Short-staffed, understaffed, labor shortage — it’s all the same. You're suddenly faced with a significant problem: There aren't enough employees to cover the next shift. The anxiety you experience when faced with an understaffed support team is real, and it can create a lot of stress in the work environment.
A recent CNBC Workforce Survey
found that half of all workers described their companies as understaffed. Among the people reporting their company is facing a worker shortage, 43% also mentioned they have thought about quitting in the past 3 months.
The labor shortage in the United States has lingering effects on businesses, leaving the rest of your workers feeling overwhelmed, out of control, and overworked. This can lead to burnout and poor work performance due to an increased workload for your current staff. Knowing how to deal with a worker shortage is critical for your business.
What causes worker shortages?
Aging employees and retiring workers are just a few of the changing demographics causing a shortage of labor in the U.S. Additionally, recent graduates, Millennials, and Gen Zers are eager to find flexible work arrangements, better pay, and more fulfilling work.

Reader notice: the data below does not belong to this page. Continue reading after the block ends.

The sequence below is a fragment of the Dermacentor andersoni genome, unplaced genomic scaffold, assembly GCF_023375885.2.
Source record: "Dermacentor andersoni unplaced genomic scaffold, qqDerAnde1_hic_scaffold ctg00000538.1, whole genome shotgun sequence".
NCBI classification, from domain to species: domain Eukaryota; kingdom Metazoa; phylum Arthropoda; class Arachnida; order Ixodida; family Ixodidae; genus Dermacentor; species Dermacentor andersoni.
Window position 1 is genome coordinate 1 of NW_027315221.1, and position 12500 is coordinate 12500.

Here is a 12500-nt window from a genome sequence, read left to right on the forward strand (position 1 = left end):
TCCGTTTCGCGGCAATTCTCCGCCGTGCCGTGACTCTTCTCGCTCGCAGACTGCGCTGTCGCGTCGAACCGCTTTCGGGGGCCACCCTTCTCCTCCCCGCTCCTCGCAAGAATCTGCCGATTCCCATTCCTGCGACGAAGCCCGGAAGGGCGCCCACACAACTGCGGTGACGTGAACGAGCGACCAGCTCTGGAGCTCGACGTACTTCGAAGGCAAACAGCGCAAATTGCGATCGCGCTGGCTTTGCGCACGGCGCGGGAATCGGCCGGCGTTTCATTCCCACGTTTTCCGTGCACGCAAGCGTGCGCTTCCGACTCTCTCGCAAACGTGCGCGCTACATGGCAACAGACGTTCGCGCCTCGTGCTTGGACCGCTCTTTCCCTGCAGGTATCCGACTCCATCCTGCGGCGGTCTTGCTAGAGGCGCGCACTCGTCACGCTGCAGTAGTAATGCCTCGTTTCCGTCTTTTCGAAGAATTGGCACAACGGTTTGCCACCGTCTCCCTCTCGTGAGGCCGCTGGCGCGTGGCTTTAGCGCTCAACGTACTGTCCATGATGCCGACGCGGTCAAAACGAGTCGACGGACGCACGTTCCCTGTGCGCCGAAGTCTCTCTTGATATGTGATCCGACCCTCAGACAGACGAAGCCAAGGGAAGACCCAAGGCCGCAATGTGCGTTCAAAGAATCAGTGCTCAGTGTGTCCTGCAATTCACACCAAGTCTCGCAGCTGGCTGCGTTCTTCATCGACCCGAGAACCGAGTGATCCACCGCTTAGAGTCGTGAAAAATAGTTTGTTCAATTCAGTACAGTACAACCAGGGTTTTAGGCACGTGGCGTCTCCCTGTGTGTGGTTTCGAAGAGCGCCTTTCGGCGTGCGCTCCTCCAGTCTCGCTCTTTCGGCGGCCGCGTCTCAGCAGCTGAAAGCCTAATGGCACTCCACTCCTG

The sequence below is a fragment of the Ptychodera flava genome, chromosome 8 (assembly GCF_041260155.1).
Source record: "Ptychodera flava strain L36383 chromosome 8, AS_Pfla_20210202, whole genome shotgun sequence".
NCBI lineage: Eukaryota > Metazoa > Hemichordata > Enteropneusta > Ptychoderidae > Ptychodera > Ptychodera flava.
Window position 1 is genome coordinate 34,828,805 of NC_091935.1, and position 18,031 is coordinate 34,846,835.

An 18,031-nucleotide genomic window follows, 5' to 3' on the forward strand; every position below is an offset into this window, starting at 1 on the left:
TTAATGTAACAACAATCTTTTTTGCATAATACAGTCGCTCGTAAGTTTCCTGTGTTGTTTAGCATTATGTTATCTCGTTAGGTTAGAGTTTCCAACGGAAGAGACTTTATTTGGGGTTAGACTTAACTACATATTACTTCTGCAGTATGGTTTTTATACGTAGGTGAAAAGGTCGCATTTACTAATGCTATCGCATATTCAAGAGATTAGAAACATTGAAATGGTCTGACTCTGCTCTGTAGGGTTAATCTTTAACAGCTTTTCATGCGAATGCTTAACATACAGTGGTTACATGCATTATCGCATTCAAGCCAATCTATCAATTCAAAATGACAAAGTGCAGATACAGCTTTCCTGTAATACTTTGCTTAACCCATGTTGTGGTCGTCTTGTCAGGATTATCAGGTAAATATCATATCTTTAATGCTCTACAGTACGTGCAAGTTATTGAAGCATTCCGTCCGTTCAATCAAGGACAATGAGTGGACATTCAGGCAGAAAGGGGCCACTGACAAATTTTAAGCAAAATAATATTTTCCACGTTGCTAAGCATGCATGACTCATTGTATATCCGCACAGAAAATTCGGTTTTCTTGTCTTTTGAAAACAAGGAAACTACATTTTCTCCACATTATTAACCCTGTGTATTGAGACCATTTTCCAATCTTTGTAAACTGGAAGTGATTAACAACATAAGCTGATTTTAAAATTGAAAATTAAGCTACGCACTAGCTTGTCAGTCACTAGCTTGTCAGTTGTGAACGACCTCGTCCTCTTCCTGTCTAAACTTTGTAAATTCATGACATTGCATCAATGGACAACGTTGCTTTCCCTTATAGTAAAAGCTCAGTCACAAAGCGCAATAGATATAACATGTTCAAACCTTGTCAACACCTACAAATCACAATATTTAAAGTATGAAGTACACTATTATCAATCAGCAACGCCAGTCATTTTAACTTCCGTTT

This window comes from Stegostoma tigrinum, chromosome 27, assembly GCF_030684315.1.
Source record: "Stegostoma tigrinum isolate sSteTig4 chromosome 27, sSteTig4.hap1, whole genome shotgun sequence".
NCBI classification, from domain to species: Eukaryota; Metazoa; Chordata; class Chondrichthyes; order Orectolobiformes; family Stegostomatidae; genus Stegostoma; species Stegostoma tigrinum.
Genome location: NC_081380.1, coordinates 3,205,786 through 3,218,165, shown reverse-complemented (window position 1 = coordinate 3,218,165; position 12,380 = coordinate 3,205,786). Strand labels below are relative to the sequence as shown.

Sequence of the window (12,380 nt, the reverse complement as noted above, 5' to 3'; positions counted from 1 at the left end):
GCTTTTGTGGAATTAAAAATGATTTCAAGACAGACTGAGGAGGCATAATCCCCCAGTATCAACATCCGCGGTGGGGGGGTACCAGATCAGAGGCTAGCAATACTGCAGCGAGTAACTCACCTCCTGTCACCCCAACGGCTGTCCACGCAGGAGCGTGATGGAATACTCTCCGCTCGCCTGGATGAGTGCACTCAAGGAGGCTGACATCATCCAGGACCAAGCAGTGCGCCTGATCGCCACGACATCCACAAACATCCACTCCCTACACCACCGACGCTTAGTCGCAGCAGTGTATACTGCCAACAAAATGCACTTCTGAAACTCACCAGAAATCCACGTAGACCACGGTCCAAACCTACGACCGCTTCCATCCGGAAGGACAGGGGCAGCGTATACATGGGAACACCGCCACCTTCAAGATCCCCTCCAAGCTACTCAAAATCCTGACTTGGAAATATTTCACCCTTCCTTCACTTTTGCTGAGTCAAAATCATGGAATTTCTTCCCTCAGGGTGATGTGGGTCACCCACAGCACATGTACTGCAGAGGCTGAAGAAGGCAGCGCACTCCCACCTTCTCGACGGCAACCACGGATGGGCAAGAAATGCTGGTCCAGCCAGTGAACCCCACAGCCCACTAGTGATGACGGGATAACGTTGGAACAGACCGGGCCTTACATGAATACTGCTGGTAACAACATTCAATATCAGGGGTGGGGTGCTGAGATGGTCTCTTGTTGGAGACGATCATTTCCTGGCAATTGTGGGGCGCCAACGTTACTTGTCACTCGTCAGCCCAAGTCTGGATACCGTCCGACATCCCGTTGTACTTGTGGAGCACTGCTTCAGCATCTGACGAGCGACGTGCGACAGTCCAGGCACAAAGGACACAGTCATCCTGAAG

Job dissatisfaction, disliking long commutes, and wanting more time to spend with family are also reasons why people voluntarily quit their jobs or look for a career that offers a better work-life balance.
The current labor shortage
Waitstaff, retail employees, emergency services workers, doctors, nurses, and more are all in high demand, but there consistently aren’t enough workers to fill all the available jobs.
The Bureau of Labor Statistics reported job openings in the U.S.
at nearly 11 million in November 2021, and that number has been growing. A record number of 4.4 million people quit their job in September.
Health concerns surrounding the continuing pandemic are also contributing to stress, burnout, and resistance to returning to the office. But, when it comes to the bottom line, managers and department heads are still expecting results.
The Bureau of Labor Statistics reported job openings in the U.S. at nearly 11 million in November 2021, and that number has been growing.
What to do when you’re short-staffed
So, in this economy, how do you handle being understaffed or being asked to do more with a reduced staff? Here are the top 7 tips and suggestions on ways to make it through those tough times when your workforce is thin.
Make operational adjustments
If you’re facing a labor shortage in the United States, you may have to forgo the normal chain of command. Your employees are already understaffed, crunched for time, and doing the work of multiple team members. They can’t chase down a hiring manager or head of the sales department to answer a pressing question. Instead, give your team the power to make decisions as they occur.
If your company normally has lots of meetings, you might have to slightly adjust your calendar. Schedule fewer meetings, reschedule meetings, plan shorter meetings — whatever it takes to get through a labor shortage and work efficiently.
Hire temp workers